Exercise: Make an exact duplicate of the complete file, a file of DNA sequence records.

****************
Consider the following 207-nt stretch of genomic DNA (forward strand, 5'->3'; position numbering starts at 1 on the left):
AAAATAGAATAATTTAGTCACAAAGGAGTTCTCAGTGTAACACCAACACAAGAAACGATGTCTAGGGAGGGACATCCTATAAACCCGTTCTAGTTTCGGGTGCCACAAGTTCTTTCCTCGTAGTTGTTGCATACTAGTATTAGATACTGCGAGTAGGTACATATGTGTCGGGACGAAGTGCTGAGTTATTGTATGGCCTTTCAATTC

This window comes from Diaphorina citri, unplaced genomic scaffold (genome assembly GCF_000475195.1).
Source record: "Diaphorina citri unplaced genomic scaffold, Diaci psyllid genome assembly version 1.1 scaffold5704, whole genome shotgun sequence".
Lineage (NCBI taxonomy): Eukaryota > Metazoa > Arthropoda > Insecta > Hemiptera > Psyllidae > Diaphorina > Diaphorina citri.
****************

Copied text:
Consider the following 207-nt stretch of genomic DNA (forward strand, 5'->3'; position numbering starts at 1 on the left):
AAAATAGAATAATTTAGTCACAAAGGAGTTCTCAGTGTAACACCAACACAAGAAACGATGTCTAGGGAGGGACATCCTATAAACCCGTTCTAGTTTCGGGTGCCACAAGTTCTTTCCTCGTAGTTGTTGCATACTAGTATTAGATACTGCGAGTAGGTACATATGTGTCGGGACGAAGTGCTGAGTTATTGTATGGCCTTTCAATTC

This window comes from Diaphorina citri, unplaced genomic scaffold (genome assembly GCF_000475195.1).
Source record: "Diaphorina citri unplaced genomic scaffold, Diaci psyllid genome assembly version 1.1 scaffold5704, whole genome shotgun sequence".
Lineage (NCBI taxonomy): Eukaryota > Metazoa > Arthropoda > Insecta > Hemiptera > Psyllidae > Diaphorina > Diaphorina citri.